With the state funeral of Her Majesty The Queen concluded, this continues to be a sad moment for so many of us.
For generations of children, The Queen was and remains an important symbol and the human face of a society that is too big and complex for any of us to know. The depth of the mourning that we have seen has shown the sense of loss that so many felt and is a tribute to an incredible life of service and grace.
I have been very moved over the last week, seeing the images of children expressing their grief in public. It reminded me of what I heard in The Big Ask, the largest-ever survey of children that I conducted last year. Many children spoke movingly of how important their grandparents were and how they wanted to feel close to them even after they’d passed away:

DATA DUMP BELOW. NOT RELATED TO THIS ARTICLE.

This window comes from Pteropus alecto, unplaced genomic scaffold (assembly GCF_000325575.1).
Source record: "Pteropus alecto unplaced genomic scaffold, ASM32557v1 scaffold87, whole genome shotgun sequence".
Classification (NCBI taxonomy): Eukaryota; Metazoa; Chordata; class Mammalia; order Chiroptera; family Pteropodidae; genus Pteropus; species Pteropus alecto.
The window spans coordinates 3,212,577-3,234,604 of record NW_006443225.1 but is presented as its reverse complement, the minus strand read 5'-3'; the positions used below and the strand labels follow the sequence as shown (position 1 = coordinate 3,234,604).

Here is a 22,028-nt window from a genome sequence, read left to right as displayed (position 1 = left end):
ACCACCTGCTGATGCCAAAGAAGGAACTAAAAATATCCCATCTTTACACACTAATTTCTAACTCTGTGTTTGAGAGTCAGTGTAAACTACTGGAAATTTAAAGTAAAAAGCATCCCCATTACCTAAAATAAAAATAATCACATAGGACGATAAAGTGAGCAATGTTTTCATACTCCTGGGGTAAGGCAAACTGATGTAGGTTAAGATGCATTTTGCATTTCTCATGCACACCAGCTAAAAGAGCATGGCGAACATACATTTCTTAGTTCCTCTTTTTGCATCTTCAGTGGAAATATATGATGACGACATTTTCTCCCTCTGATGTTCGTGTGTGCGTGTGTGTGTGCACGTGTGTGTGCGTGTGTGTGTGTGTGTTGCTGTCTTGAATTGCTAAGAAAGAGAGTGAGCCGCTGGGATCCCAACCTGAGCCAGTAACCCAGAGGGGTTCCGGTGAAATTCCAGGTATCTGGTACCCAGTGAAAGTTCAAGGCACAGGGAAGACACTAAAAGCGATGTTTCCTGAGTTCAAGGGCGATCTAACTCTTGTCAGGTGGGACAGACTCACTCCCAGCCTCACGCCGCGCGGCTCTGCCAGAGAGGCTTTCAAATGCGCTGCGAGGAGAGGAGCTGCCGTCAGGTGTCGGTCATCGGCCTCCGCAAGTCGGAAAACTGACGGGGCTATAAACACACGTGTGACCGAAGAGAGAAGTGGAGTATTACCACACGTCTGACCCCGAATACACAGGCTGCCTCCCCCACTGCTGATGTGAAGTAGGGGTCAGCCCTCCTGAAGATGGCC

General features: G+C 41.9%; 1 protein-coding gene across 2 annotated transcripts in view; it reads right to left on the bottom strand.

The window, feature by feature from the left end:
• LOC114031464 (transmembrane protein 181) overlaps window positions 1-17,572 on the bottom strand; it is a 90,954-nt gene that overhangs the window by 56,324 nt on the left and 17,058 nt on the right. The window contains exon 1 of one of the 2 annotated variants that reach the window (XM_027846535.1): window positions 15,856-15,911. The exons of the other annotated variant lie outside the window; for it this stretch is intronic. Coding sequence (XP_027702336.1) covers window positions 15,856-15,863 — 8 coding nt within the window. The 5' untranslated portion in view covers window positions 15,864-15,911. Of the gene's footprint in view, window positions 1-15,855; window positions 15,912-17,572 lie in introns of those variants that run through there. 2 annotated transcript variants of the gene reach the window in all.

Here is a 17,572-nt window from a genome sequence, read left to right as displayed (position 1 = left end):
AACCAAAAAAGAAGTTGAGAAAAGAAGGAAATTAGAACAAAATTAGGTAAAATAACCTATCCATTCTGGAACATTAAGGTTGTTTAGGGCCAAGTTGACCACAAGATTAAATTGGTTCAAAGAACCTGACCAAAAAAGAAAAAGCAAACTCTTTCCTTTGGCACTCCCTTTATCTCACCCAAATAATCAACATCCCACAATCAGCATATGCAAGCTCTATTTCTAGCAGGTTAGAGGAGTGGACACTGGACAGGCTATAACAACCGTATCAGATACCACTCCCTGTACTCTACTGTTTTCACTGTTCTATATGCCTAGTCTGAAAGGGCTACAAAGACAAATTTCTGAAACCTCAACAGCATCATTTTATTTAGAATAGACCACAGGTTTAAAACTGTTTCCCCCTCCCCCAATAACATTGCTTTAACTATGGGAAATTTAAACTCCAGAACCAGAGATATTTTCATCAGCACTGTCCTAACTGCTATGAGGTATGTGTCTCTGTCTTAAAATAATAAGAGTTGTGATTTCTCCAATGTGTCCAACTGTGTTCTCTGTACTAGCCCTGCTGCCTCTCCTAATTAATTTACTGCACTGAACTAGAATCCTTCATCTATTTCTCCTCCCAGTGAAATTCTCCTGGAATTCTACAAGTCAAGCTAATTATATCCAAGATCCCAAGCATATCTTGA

“I would go to see my grandparents’ graves more often as they have all passed away. I would also like to pray for them more often” – Boy, aged 6.
“[I would like to] live in my great nan’s house who passed away. It would be nice so I can [remember] her” – Girl, aged 8.
I hope that, if there is one positive in this sad moment for our nation, all the children who attended or watched one of the formal events during this period have come away with a sense of history and connectedness from that shared feeling right across the country.
It seems no time at all since we were marking Her Majesty’s Platinum Jubilee and we were feeling a similar, but much more positive, sense of occasion. At that time, I wrote about what she meant to children and her life of service. One child listed the Royal Family as one of the things that mark out our country as a good place to live:
“Overall, England is a good country we have free healthcare, democracy, a royal family, and a thriving economy” – Girl, 14.
As we embark on a new era and the reign of King Charles III, I will be hoping for as much ambition for children as we have seen over the last 70 years.
God save The King.